Laboratory of Immune-Neurobiology

Theme and Objectives

Growing body of evidence demonstrates a close link between mental disorders and inflammatory immune responses. However, the complex bidirectional interactions between the central nervous system (CNS) and the peripheral immune system in affective disorders are sparsely understood. The investigation of the underlying immune mechanisms implicated in major depression and depression-associated behavior is one major research topic of our lab. The specific focus of our studies is the phenotypic and functional characterization of dendritic cells and their effector molecules in vivo utilizing gene deficient and reporter mouse models. In translational approaches we determine immune signatures linked to severity of depression and treatment outcomes in individual patients. Our studies will lead to a better understanding of the relationships between the immune system and the CNS in depression with the future aim to identify immune-related markers of predictive relevance. A second research topic of the lab are neuroinflammation and neurodegeneration in Alzheimer`s disease. Here we employ mouse models of Alzheimer`s disease to characterize the impact of myeloid cells and the chemokine CCL17 in disease associated immune processes.

Team

  • Jana Freff (PhD student)
  • Josua Janowski (M.Sc. student)
  • Dana Kristin Brinker (M.D. student)
  • Pia Niederau (M.D. student)
  • Hannes Renken (M.D. student)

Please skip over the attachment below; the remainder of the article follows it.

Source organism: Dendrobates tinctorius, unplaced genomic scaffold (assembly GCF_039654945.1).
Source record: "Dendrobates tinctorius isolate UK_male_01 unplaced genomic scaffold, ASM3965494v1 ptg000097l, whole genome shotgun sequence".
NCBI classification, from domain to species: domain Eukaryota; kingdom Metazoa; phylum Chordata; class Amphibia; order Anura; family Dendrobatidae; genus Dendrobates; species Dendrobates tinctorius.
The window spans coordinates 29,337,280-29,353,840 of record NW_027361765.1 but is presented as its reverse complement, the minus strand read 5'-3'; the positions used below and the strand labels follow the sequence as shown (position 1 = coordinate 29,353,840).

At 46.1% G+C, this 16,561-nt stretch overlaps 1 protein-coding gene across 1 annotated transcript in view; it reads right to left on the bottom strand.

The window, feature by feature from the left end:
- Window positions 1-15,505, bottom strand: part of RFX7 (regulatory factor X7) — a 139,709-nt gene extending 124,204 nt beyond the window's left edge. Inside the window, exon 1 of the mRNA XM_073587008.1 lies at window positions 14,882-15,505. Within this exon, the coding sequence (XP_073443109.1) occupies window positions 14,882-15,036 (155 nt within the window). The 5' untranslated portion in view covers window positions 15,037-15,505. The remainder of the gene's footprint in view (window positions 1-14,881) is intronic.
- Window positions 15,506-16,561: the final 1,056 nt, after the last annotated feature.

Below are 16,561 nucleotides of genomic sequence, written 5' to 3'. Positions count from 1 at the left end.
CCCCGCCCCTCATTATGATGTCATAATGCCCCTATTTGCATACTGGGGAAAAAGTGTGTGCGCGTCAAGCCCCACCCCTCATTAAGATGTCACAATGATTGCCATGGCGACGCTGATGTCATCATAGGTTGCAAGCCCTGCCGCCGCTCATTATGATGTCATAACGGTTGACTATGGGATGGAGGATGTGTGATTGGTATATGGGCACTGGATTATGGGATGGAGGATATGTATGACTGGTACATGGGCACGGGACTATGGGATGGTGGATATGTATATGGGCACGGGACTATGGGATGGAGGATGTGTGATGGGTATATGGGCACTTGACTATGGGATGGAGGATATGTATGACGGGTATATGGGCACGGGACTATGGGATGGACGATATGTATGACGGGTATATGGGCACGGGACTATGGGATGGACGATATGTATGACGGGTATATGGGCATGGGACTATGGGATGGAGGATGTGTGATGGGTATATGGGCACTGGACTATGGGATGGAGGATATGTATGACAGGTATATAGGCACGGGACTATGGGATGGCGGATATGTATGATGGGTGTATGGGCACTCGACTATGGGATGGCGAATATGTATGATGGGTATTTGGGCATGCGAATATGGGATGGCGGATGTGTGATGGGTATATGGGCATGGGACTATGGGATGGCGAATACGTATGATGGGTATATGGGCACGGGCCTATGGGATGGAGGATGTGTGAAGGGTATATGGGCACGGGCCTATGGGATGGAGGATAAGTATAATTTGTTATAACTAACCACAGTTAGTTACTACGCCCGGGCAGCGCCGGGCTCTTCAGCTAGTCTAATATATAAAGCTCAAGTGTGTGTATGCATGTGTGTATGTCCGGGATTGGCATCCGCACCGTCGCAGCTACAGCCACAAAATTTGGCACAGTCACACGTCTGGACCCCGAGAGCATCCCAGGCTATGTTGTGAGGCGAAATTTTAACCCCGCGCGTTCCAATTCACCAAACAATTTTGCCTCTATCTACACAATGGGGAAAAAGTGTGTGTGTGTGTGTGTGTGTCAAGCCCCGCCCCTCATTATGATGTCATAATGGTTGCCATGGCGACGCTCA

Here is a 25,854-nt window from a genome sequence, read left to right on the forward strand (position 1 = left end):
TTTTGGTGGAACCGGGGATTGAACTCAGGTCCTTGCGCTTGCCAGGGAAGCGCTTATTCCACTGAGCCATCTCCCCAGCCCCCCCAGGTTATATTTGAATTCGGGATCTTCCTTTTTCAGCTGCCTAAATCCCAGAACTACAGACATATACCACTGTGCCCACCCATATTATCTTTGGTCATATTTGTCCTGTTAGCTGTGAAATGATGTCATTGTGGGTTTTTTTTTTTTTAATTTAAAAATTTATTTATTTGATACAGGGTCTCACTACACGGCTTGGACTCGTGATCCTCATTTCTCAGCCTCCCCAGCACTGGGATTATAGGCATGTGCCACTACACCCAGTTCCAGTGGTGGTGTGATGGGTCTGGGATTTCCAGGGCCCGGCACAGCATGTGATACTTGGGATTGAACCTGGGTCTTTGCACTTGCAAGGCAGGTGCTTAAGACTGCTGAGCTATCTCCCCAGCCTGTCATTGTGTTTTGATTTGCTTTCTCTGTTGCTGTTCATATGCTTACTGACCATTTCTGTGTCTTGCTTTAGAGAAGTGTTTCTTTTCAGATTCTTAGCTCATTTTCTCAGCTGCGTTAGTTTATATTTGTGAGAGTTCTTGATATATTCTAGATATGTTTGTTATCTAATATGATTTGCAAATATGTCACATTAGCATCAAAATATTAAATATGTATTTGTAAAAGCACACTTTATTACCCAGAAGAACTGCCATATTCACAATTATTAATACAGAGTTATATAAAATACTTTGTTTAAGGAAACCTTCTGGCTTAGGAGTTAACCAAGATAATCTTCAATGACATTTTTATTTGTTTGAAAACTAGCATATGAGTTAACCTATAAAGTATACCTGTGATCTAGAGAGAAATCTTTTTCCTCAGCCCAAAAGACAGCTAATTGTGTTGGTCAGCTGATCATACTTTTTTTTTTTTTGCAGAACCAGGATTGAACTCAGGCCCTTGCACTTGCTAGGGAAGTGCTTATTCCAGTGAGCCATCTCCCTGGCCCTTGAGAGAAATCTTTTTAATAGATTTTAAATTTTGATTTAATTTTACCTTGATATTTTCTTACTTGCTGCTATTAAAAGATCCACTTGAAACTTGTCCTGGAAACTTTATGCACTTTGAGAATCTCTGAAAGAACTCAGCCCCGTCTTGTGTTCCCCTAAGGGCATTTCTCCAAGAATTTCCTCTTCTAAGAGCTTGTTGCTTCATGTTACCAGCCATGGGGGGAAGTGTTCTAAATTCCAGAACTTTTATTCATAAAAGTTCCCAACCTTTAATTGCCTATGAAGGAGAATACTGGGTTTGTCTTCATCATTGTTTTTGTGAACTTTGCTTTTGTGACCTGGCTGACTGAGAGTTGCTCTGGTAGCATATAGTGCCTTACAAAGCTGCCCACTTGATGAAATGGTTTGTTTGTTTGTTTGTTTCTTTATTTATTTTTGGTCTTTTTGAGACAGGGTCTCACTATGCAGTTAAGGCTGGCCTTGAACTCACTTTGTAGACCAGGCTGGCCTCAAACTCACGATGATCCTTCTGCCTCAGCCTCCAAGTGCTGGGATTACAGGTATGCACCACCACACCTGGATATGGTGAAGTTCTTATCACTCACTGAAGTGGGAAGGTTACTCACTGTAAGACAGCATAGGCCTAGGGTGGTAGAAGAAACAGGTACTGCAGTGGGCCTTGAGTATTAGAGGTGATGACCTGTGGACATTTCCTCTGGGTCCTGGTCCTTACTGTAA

Projects

  • Immune mechanisms associated with major depression and depression-associated behavior
  • Translational studies in affective disorders to establish immune signatures of predictive relevance
  • Dendritic cells and the chemokine CCL17 in neuroinflammation and neurodegeneration in mouse models for Alzheimer`s disease  

Current funding

  • DFG (DFG-FOR2107, Project: Inflammatory mechanisms in the context of gene x environment interactions in affective disorders, in coop. Prof. Holger Garn und Prof. Carsten Culmsee, Philipps-Universität Marburg)           

Current selected publications

  1. Culmsee C, Michels S, Scheu S, Arolt V, Dannlowski U, Alferink J. Mitochondria, Microglia, and the Immune System - How Are They Linked in Affective Disorders? Front Psychiatry. 2019 Jan 9;9:739. Review.
  2. Ahmetspahic D, Schwarte K, Ambrée O, Bürger C, Falcone V, Seiler K, Kooybaran  MR, Grosse L, Roos F, Scheffer J, Jörgens S, Koelkebeck K, Dannlowski U, Arolt V, Scheu S, Alferink J. Altered B Cell Homeostasis in Patients with Major Depressive Disorder and Normalization of CD5 Surface Expression on Regulatory B Cells in Treatment Responders. J Neuroimmune Pharmacol. 2018 Mar;13(1):90-99.
  3. Scheu S, Ali S, Ruland C, Arolt V, Alferink J. The C-C Chemokines CCL17 and CCL22 and Their Receptor CCR4 in CNS Autoimmunity. Int J Mol Sci. 2017 Nov 2;18(11). Review.
  4. Ruland C, Renken H, Kuzmanov I, Fattahi Mehr A, Schwarte K, Cerina M, Herrmann A, Otte DM, Zimmer A, Schwab N, Meuth SG, Arolt V, Klotz L, Förster I, Scheu S, Alferink J. Chemokine CCL17 is expressed by dendritic cells in the CNS during experimental autoimmune encephalomyelitis and promotes pathogenesis of disease. Brain Behav Immun. 2017 Nov;66:382-393.
  5. Ambrée O, Klassen I, Förster I, Arolt V, Scheu S, Alferink J. Reduced locomotor activity and exploratory behavior in CC chemokine receptor 4 deficient  mice. Behav Brain Res. 2016 Nov 1;314:87-95.
  6. Poppensieker K, Otte DM, Schürmann B, Limmer A, Dresing P, Drews E, Schumak B, Klotz L, Raasch J, Mildner A, Waisman A, Scheu S, Knolle P, Förster I, Prinz M, Maier W, Zimmer A, Alferink J. CC chemokine receptor 4 is required for experimental autoimmune encephalomyelitis by regulating GM-CSF and IL-23 production in dendritic cells. Proc Natl Acad Sci U S A. 2012 Mar 6;109(10):3897-902.

Pubmed-link: https://www.ncbi.nlm.nih.gov/pubmed/?term=alferink+j

 
 
 
 

Univ.-Prof. Dr. med. Judith Alferink

Tel.: +49 (0) 251 / 83-56663
E-Mail: Judith.Alferink(at)­ukmuenster(dot)­de

CV